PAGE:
Faculty calls for controversial hate crime bill to be reconsidered

Faculty calls for controversial hate crime bill to be reconsidered

The excessive breadth of the Scottish government’s proposed hate crime legislation means it could criminalise social media posts and result in a large number of prosecutions, the Faculty of Advocates has warned.

In its 35-page response, the Faculty states that it is not opposed to and indeed supports the principles behind the Hate Crime and Public Order (Scotland) Bill. Nor does it oppose the idea that hate crime legislation ought to be contained within a single statute but calls for the current bill to be reconsidered.

Its concerns relate to the potential impact of certain sections of the bill on freedom of expression and the potential which the bill, if enacted, would have in terms of a chilling effect on legitimate, if controversial, debate and the performing arts.

The Faculty’s response also questions whether the approach taken in a number of respects in relation only to particular characteristics is appropriate.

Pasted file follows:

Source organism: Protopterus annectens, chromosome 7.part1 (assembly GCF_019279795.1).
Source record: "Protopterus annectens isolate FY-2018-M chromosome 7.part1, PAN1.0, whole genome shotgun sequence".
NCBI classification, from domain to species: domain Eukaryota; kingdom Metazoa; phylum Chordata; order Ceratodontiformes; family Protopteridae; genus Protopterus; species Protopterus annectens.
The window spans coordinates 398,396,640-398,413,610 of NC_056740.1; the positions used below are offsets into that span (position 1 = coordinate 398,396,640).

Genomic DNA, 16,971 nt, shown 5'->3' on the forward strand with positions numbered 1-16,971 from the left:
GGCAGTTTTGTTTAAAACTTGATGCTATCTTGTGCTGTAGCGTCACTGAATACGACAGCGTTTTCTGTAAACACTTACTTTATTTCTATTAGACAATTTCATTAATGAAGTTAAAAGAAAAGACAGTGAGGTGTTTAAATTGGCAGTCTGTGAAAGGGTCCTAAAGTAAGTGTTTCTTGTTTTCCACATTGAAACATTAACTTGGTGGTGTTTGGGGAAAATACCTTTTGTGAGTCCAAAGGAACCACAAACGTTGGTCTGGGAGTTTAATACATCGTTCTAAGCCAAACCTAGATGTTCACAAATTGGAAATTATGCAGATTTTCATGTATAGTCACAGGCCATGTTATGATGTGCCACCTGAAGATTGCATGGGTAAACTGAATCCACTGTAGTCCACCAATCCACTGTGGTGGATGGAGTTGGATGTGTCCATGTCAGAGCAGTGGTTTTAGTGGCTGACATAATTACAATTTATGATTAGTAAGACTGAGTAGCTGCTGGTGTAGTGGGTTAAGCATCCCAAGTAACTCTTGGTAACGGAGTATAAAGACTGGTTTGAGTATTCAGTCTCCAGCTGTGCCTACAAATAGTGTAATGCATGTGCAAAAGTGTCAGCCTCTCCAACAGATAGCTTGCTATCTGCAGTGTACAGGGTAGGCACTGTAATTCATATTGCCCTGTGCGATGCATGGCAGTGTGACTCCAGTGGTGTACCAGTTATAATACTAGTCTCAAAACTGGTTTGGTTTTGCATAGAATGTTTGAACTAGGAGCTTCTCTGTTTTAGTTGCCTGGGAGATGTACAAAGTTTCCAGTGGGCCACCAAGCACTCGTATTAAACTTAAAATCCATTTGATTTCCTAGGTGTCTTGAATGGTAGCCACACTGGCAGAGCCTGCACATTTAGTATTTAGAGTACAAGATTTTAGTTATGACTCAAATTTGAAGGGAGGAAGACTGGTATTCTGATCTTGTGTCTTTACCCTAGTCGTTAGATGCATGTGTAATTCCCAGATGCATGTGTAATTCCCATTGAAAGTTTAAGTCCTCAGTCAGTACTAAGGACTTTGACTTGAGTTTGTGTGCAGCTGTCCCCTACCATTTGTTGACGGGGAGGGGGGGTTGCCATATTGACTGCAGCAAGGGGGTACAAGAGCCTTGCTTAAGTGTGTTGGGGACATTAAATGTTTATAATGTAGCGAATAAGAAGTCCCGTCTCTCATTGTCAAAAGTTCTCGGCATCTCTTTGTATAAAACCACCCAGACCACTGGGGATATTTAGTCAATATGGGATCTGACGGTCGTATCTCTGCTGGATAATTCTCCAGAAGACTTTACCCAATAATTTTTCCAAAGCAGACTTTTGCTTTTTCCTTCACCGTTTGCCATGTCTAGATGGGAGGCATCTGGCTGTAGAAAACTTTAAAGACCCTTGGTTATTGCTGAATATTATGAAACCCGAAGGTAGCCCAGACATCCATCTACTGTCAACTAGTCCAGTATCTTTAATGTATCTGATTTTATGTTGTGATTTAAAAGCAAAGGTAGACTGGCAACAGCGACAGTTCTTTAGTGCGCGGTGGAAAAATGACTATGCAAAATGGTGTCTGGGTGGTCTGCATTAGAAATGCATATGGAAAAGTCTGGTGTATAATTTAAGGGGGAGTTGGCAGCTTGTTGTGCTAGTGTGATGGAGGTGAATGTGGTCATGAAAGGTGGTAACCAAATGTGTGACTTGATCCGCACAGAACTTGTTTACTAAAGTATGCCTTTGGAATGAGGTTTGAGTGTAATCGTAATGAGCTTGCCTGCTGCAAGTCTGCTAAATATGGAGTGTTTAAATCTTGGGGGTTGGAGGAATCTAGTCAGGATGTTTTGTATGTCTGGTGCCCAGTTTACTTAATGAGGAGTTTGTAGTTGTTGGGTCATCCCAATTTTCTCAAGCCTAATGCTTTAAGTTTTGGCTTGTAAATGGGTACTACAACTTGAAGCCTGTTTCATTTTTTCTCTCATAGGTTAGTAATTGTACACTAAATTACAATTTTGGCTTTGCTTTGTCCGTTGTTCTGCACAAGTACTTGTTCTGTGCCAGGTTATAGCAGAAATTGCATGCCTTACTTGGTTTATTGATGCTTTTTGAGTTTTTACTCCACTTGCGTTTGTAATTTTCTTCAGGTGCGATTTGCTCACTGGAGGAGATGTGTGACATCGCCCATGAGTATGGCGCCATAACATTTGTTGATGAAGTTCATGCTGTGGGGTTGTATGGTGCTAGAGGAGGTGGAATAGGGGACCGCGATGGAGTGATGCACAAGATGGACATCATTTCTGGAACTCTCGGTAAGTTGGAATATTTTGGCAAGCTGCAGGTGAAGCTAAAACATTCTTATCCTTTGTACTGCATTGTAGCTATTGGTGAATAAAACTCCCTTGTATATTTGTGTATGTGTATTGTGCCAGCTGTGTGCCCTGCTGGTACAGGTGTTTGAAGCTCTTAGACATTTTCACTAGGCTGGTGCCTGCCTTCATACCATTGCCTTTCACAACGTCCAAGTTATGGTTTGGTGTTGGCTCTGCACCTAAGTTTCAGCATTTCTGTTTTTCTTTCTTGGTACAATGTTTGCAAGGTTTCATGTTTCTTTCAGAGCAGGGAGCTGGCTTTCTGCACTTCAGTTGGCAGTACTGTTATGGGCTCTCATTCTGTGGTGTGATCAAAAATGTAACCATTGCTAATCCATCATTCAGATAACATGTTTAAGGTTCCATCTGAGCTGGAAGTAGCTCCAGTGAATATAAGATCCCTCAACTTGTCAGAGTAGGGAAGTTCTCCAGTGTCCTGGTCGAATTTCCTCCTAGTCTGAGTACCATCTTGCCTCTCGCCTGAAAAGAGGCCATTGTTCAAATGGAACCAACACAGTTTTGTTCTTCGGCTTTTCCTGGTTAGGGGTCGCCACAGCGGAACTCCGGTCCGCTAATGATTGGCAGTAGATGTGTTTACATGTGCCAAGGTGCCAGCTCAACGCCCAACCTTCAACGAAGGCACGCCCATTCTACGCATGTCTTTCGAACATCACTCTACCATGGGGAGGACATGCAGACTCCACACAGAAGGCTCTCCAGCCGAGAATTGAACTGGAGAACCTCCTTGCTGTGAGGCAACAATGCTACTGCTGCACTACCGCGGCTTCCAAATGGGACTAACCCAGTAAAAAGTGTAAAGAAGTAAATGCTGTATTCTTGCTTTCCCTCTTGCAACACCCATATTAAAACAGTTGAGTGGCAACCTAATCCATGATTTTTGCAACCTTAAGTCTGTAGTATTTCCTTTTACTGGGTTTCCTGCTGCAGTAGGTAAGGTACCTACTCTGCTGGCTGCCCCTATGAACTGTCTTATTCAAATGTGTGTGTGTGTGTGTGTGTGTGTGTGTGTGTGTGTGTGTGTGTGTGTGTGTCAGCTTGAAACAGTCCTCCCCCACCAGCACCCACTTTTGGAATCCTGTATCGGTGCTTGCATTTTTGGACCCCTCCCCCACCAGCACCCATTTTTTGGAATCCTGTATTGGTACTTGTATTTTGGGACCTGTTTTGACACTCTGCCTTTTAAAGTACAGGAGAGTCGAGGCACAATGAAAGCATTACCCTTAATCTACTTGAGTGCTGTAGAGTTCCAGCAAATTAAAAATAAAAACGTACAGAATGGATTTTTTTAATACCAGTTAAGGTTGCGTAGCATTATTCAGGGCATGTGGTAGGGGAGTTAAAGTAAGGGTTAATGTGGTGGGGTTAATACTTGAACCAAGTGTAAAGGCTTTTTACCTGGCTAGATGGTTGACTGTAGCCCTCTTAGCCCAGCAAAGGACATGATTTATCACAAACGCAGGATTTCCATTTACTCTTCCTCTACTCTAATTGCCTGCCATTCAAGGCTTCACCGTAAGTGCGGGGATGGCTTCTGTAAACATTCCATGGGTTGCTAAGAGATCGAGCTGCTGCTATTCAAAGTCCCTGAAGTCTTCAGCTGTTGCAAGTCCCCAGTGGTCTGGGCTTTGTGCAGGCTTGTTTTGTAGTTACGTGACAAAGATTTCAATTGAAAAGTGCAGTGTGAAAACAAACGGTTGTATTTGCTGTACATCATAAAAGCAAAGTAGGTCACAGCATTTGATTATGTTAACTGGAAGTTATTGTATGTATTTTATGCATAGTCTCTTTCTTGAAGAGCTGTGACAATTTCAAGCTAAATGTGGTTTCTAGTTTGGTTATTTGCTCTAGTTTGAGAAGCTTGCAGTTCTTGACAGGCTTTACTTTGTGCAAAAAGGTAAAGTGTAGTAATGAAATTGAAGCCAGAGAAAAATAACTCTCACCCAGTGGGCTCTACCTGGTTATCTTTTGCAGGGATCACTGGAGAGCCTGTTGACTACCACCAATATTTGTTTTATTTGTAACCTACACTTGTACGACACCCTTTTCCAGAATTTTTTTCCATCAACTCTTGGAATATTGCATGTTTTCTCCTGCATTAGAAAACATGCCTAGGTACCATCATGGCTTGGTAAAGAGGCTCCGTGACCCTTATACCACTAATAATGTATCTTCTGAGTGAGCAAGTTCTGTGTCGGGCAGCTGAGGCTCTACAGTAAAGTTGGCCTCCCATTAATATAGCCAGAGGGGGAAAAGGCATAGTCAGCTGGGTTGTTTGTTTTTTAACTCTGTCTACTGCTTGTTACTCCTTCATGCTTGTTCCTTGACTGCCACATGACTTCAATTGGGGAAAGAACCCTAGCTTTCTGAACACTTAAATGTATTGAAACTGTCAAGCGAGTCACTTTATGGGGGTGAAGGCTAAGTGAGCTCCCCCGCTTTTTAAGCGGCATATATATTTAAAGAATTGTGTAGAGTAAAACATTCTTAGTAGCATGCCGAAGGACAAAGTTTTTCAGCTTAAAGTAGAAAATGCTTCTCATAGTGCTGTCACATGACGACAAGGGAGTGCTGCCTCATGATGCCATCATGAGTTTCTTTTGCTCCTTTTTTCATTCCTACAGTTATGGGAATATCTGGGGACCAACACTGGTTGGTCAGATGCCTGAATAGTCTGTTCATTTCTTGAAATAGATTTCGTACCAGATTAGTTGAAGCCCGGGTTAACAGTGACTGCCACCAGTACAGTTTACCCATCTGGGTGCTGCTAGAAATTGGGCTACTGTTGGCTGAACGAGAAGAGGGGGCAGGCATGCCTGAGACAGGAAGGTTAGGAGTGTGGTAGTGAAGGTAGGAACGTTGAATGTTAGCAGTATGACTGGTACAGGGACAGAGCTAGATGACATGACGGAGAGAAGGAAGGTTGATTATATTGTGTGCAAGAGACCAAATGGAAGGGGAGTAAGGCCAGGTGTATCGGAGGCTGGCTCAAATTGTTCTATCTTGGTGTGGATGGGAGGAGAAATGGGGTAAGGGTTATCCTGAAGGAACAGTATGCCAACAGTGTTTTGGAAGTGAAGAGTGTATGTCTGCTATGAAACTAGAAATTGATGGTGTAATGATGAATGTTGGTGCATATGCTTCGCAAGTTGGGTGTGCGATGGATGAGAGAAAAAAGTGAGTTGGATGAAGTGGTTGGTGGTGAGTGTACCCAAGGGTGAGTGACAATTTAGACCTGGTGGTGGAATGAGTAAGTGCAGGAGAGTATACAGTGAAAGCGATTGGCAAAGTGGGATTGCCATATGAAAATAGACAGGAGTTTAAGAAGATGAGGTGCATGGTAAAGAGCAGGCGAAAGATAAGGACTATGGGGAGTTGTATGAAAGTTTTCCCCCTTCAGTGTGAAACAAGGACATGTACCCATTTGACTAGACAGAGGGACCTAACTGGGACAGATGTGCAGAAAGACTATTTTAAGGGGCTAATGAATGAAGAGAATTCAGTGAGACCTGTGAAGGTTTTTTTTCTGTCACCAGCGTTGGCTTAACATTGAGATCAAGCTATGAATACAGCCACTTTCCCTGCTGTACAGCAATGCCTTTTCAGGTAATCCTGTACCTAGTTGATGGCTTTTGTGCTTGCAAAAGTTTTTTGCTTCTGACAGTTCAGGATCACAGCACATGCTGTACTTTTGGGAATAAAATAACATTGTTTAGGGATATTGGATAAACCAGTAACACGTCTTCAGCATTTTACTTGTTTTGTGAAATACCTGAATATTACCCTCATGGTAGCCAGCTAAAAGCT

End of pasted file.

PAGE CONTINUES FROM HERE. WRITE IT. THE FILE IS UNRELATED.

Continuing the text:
If it is not anticipated that criminal proceedings will actually be commenced in a majority of cases, the Faculty states it “would question the rationale for legislation which has no likelihood of being rigorously enforced”.

The Faculty also takes issue with the “inappropriate” evidential burden imposed on the accused in the bill and suggested, instead, that this be placed on the Crown, who would require to prove that the behaviour was unreasonable.

The advocates’ body also explains in detail how the legislation would likely fall foul of article 10 of the European Convention on Human Rights.

It states: “The correct approach for those restricting freedom of expression, therefore, is to start from the principle that Article 10 ‘is applicable not only to ‘information’ or ‘ideas’ that are favourably received or regarded as inoffensive or as a matter of indifference, but also to those that offend, shock or disturb’. In the context of a Bill such as this which will restrict freedom of expression, the Faculty would emphasise the centrality of that principle.”

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